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Court of Appeal Decision Adversely Affects Public Entity Liability for Dangerous Conditions

In an opinion published on April 16, 2010 the California Court of Appeal, Third Appellate District held that in cases in which a plaintiff has alleged that a dangerous condition of public property caused injury, the public entity defendant cannot rely on the absence of prior accident claims to prove that the public property did not pose a substantial risk of injury to the plaintiff. In the case, Lane v. City of Sacramento, C060744, the Court of Appeal found that the City’s evidence showed only that it found no evidence of prior claims against the City in connection with accidents at the location in question, rather than showing that no other accidents had actually occurred there.

This decision is important because it requires public entities defending themselves from dangerous condition claims to present sufficient evidence that no other accidents occurred at the location in question. Simply showing that no previous claims have been filed will not be sufficient.

In Lane v. City of Sacramento, the City brought a summary judgment motion on the plaintiff’s claim that the dangerous condition of the City’s roadway caused an automobile accident. The City argued that it could not be liable because in the absence of prior accidents, there was no basis to find that the roadway posed a substantial risk of injury. In reversing the trial court’s order granting summary judgment on behalf of the City, the Court of Appeal also stated that a lack of prior accidents, even if properly proven, would not be enough by itself to bar plaintiff’s claim at the summary judgment stage, although it would be relevant supporting evidence. The Court did not specify what other items may be used, but the lack of police reports in addition to the lack of claims may be helpful. This issue will have to be further developed in future cases. The opinion, available here, also contains important discussions regarding the relevance of a plaintiff’s exercise of due care, and the causation element of a dangerous condition claim.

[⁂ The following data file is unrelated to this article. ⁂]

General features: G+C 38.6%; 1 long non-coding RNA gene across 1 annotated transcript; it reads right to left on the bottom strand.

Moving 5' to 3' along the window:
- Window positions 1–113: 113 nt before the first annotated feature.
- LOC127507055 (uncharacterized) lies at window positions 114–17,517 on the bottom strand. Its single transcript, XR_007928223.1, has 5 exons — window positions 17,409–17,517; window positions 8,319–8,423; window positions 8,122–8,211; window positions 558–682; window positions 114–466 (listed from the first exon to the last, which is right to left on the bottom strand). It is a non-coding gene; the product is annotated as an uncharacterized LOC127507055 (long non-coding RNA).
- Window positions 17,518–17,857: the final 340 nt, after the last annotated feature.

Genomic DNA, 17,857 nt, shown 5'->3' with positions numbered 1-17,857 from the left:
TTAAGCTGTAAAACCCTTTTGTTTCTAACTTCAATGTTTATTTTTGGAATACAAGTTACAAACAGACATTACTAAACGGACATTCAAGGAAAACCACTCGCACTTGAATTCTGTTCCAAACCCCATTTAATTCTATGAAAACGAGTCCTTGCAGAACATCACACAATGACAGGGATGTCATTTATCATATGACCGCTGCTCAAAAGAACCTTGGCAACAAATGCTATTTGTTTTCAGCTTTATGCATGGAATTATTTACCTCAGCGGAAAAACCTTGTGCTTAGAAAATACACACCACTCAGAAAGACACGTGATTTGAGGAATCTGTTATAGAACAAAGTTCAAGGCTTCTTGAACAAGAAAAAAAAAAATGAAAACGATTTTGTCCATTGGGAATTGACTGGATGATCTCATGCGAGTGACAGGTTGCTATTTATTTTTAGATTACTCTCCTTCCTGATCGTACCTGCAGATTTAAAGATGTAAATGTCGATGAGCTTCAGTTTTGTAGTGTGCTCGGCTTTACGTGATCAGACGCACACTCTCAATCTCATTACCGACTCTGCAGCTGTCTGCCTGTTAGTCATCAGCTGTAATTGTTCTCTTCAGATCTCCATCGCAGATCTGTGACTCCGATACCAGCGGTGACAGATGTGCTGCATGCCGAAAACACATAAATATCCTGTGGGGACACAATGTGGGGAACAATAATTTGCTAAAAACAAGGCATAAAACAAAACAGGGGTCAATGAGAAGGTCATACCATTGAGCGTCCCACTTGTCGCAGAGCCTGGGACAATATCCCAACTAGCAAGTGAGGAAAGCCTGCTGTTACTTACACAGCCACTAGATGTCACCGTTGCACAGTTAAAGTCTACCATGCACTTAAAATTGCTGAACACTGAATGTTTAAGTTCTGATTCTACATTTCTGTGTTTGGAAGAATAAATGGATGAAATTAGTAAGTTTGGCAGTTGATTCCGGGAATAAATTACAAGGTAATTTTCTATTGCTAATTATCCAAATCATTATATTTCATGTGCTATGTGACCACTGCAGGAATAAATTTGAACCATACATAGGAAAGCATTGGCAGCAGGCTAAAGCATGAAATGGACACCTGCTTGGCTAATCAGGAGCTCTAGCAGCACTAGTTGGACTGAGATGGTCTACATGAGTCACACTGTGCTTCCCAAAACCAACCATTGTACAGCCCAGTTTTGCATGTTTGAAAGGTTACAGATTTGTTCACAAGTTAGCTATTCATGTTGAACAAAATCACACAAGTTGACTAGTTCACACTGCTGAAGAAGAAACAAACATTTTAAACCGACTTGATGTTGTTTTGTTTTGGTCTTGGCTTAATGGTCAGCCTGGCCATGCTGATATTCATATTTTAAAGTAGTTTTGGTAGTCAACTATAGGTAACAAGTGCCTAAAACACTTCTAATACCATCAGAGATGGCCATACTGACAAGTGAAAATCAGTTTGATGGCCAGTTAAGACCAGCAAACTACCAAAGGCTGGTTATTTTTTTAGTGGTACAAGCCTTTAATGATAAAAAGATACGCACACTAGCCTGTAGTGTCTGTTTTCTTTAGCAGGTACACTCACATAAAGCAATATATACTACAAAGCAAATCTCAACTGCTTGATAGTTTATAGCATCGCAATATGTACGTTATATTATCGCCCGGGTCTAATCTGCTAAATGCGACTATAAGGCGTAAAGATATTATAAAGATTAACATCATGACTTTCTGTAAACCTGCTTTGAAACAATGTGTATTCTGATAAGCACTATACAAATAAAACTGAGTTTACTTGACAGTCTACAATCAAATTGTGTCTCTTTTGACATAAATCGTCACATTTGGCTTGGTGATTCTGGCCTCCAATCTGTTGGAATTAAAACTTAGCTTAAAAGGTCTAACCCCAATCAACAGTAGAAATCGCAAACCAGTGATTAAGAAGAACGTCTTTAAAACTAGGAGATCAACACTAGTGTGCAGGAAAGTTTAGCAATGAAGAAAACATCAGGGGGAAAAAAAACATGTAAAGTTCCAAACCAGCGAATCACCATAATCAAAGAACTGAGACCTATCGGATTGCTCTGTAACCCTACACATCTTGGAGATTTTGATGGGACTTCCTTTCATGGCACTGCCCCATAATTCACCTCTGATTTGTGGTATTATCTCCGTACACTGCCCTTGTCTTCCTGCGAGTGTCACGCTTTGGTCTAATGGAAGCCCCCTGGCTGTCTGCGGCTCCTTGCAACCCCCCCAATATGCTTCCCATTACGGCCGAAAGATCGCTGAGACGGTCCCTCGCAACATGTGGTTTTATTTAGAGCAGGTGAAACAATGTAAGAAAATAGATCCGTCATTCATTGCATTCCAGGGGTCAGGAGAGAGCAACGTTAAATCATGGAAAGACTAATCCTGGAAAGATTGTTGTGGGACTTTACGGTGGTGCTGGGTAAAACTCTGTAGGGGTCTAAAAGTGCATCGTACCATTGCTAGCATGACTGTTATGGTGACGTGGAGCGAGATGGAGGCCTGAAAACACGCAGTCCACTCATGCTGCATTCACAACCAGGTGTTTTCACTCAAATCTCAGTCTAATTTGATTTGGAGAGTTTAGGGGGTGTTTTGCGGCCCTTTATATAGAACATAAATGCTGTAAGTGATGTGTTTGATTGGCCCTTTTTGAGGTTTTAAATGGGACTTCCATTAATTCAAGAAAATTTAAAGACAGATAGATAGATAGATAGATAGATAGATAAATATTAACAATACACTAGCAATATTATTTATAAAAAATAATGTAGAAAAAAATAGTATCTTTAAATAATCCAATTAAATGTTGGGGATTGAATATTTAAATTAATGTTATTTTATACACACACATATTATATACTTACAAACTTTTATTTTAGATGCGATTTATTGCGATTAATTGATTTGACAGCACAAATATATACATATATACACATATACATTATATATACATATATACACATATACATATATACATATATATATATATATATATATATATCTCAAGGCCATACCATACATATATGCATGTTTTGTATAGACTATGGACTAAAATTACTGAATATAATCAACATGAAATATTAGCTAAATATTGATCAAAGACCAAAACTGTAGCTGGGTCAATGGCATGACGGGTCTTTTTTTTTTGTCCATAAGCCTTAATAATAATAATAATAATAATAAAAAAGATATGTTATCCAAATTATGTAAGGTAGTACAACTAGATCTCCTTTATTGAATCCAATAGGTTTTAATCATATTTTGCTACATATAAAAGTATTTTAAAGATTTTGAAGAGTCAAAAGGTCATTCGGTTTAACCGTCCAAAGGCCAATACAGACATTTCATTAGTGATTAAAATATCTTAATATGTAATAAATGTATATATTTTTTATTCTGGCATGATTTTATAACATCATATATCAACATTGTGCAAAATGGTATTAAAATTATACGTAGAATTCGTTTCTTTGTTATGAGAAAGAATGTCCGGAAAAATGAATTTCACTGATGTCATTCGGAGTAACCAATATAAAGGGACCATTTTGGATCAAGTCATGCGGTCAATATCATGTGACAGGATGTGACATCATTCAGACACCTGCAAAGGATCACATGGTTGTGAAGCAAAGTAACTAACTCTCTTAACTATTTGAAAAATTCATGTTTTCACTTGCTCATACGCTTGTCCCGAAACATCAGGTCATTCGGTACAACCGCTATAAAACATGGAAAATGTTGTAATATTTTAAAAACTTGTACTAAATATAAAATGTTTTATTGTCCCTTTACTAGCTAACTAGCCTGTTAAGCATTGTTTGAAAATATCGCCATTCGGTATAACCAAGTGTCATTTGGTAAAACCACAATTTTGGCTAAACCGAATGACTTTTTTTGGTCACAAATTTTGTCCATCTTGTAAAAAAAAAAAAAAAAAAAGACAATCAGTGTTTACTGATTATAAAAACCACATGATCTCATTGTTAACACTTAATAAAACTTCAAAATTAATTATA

For more information on Lane v. City of Sacramento or other dangerous condition of public property matters, please contact Kim Colwell or Matthew Lavrinets at 800.464.3559.